The lawsuit also describes several instances in which Jocelyn expressed or exhibited signs of distress at school, but officials did not intervene.

Jocelyn wrote about the bullying in her creative writing/journalism class, which was reported to the guidance department, but no action was taken, according to the lawsuit.

In “a cry for help” during the school year, Jocelyn locked herself in a high school bathroom and would not come out until another student was able to coax her out, the lawsuit claims.

On March 12, 2022, Jocelyn was hospitalized after attempting suicide, the suit states.

Mental health experts say suicide is a complex topic and research shows bullying alone is not thought to directly cause people to take their own lives. But, bullying can be a contributing factor in suicides, experts say.

Between the 2018-19 and 2021-22 school years, the state’s public schools saw a 12% increase in confirmed bullying incidents, according to state statistics. The rise was part of a larger trend in student misbehavior seen statewide in the wake of the COVID-19 pandemic.

Cyberbullying is also a growing problem. In 2021, 16% of high school students said they were electronically bullied, including through texting, Instagram, Facebook or other social media, according to a report from the Centers for Disease Control and Prevention.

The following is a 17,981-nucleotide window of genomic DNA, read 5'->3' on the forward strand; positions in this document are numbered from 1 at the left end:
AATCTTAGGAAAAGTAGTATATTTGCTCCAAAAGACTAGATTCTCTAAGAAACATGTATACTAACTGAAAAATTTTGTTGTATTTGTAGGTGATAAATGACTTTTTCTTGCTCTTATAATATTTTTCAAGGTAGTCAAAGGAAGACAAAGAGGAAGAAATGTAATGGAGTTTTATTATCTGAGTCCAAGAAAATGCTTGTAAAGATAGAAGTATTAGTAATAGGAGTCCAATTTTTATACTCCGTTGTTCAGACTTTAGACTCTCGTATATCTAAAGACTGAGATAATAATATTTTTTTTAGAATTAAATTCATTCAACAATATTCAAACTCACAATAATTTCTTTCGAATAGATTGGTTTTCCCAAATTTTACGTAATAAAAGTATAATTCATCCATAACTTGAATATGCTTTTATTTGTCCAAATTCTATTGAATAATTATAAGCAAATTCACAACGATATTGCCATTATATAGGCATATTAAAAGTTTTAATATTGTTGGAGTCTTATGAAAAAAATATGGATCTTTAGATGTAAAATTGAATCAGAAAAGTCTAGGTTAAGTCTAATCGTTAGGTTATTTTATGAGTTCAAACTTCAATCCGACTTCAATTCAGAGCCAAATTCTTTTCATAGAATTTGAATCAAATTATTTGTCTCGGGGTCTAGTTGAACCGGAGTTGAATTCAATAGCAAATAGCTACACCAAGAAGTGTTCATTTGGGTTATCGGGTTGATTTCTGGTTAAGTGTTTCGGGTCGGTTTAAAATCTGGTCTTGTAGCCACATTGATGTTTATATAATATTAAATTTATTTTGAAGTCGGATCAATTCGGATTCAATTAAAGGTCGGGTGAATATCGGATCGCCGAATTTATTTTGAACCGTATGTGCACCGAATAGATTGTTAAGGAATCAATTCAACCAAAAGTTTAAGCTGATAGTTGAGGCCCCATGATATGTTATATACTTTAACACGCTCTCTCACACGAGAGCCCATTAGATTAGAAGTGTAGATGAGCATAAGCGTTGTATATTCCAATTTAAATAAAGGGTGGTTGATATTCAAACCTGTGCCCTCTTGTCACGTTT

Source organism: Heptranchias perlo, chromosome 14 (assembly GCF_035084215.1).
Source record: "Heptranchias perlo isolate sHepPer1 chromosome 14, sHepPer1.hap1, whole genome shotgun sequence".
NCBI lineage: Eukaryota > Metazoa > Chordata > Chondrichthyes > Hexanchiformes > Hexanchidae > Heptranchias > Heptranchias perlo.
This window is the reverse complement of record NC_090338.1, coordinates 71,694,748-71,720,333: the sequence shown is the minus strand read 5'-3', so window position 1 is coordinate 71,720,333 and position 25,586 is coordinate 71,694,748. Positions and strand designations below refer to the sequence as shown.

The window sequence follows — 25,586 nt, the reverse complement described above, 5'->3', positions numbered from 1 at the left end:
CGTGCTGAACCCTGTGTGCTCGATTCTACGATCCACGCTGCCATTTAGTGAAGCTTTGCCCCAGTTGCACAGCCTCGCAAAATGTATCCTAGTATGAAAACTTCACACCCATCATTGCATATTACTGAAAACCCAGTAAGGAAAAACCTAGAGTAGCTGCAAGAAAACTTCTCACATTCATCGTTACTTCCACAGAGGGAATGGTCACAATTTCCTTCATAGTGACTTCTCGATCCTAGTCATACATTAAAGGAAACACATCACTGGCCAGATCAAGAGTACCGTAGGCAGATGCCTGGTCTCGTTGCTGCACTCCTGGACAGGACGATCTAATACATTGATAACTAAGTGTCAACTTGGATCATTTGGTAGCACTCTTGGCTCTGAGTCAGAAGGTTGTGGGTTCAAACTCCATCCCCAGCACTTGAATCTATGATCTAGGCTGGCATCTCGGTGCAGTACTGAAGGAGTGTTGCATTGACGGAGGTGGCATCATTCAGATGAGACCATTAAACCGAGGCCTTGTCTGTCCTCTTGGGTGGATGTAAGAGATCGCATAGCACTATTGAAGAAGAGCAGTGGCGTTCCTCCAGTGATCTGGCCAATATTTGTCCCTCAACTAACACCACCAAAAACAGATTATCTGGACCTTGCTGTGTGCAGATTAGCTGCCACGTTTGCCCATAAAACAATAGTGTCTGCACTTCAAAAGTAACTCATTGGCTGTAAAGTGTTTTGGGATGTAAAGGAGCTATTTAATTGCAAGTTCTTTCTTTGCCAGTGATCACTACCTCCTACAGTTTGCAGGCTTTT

Two days after Jocelyn’s first suicide attempt, Walters met with school officials to voice concerns “that the high school was doing nothing to support Jocelyn,” according to the lawsuit.

While Jocelyn was hospitalized, the student bullying Jocelyn posted in a group chat that she was “honestly going to try and keep instigating her until she actually does something to me that I can get her in trouble for,” the lawsuit claims.

Jocelyn visited Rising Swell Mental Health in Hazlet on Aug. 26, 2022 due to her depression and suicidal ideation, according to the lawsuit. A nurse allegedly failed to give her adequate treatment or tell her parents she should be hospitalized.

When the new school year began in September, Jocelyn was placed in some of the same classes as “her tormenter,” the student who was bullying her, the lawsuit states.

On Sept. 8 and 9, Jocelyn went to the school nurse, who did not alert Jocelyn’s parents of the visits, the lawsuit states. Hours later, Jocelyn died by suicide.

“What occurred here is so involved and there’s never any easy answers but, the adults should be in the room. The adults that are that school did not act like adults. With every sign, they just didn’t answer it,” said Jeffrey Youngman, the attorney representing the Walters.

The lawsuit filed on Jocelyn’s behalf is seeking punitive and compensatory damages.

Editor’s note: NJ Advance Media typically limits reporting on suicides to those that occur in crowded public places, involve public figures or, in special circ*mstances, where there is a larger public impact. Suicidal thoughts and behaviors can be reduced with the proper mental health support and treatment. If you are in crisis, please call the National Suicide Prevention Lifeline at 988 or contact the Crisis Text Line by texting TALK to 741741.

N.J. school ‘did nothing’ to protect bullied 14-year-old before she died by suicide, lawsuit says (2)

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N.J. school ‘did nothing’ to protect bullied 14-year-old before she died by suicide, lawsuit says (2024)